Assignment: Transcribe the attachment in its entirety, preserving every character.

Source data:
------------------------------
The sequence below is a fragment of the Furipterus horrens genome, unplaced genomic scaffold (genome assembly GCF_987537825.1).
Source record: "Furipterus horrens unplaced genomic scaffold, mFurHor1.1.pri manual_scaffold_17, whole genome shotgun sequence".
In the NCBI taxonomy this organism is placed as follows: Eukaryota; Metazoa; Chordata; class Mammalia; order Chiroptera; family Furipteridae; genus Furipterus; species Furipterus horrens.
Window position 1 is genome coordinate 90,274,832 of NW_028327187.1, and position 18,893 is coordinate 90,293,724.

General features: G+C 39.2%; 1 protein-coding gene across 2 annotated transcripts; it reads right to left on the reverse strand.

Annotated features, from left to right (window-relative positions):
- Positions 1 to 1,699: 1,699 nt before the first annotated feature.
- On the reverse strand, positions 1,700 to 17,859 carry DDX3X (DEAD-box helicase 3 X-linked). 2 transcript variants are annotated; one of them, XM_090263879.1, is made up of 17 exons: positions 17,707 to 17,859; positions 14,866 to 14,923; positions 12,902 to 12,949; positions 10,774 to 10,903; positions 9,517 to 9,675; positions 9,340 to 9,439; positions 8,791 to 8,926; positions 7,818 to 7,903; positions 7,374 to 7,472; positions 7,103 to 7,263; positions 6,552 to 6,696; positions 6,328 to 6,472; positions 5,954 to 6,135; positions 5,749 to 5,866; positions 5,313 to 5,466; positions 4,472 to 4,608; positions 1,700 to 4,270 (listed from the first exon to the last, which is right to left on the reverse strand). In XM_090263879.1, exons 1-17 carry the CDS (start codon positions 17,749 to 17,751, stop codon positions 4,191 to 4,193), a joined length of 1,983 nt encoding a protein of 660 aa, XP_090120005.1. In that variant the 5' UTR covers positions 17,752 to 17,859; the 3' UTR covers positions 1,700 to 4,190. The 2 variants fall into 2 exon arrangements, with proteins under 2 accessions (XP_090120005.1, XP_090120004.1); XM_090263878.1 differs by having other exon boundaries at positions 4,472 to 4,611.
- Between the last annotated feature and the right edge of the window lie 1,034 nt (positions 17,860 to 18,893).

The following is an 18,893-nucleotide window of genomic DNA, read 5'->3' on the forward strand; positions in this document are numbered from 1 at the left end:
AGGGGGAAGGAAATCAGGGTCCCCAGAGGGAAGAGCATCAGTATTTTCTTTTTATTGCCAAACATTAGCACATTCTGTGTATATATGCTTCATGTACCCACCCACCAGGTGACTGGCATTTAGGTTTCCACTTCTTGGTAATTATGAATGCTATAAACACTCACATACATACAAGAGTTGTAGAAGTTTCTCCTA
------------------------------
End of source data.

The sequence below is a fragment of the Furipterus horrens genome, unplaced genomic scaffold (genome assembly GCF_987537825.1).
Source record: "Furipterus horrens unplaced genomic scaffold, mFurHor1.1.pri manual_scaffold_17, whole genome shotgun sequence".
In the NCBI taxonomy this organism is placed as follows: Eukaryota; Metazoa; Chordata; class Mammalia; order Chiroptera; family Furipteridae; genus Furipterus; species Furipterus horrens.
Window position 1 is genome coordinate 90,274,832 of NW_028327187.1, and position 18,893 is coordinate 90,293,724.

General features: G+C 39.2%; 1 protein-coding gene across 2 annotated transcripts; it reads right to left on the reverse strand.

Annotated features, from left to right (window-relative positions):
- Positions 1 to 1,699: 1,699 nt before the first annotated feature.
- On the reverse strand, positions 1,700 to 17,859 carry DDX3X (DEAD-box helicase 3 X-linked). 2 transcript variants are annotated; one of them, XM_090263879.1, is made up of 17 exons: positions 17,707 to 17,859; positions 14,866 to 14,923; positions 12,902 to 12,949; positions 10,774 to 10,903; positions 9,517 to 9,675; positions 9,340 to 9,439; positions 8,791 to 8,926; positions 7,818 to 7,903; positions 7,374 to 7,472; positions 7,103 to 7,263; positions 6,552 to 6,696; positions 6,328 to 6,472; positions 5,954 to 6,135; positions 5,749 to 5,866; positions 5,313 to 5,466; positions 4,472 to 4,608; positions 1,700 to 4,270 (listed from the first exon to the last, which is right to left on the reverse strand). In XM_090263879.1, exons 1-17 carry the CDS (start codon positions 17,749 to 17,751, stop codon positions 4,191 to 4,193), a joined length of 1,983 nt encoding a protein of 660 aa, XP_090120005.1. In that variant the 5' UTR covers positions 17,752 to 17,859; the 3' UTR covers positions 1,700 to 4,190. The 2 variants fall into 2 exon arrangements, with proteins under 2 accessions (XP_090120005.1, XP_090120004.1); XM_090263878.1 differs by having other exon boundaries at positions 4,472 to 4,611.
- Between the last annotated feature and the right edge of the window lie 1,034 nt (positions 17,860 to 18,893).

The following is an 18,893-nucleotide window of genomic DNA, read 5'->3' on the forward strand; positions in this document are numbered from 1 at the left end:
AGGGGGAAGGAAATCAGGGTCCCCAGAGGGAAGAGCATCAGTATTTTCTTTTTATTGCCAAACATTAGCACATTCTGTGTATATATGCTTCATGTACCCACCCACCAGGTGACTGGCATTTAGGTTTCCACTTCTTGGTAATTATGAATGCTATAAACACTCACATACATACAAGAGTTGTAGAAGTTTCTCCTA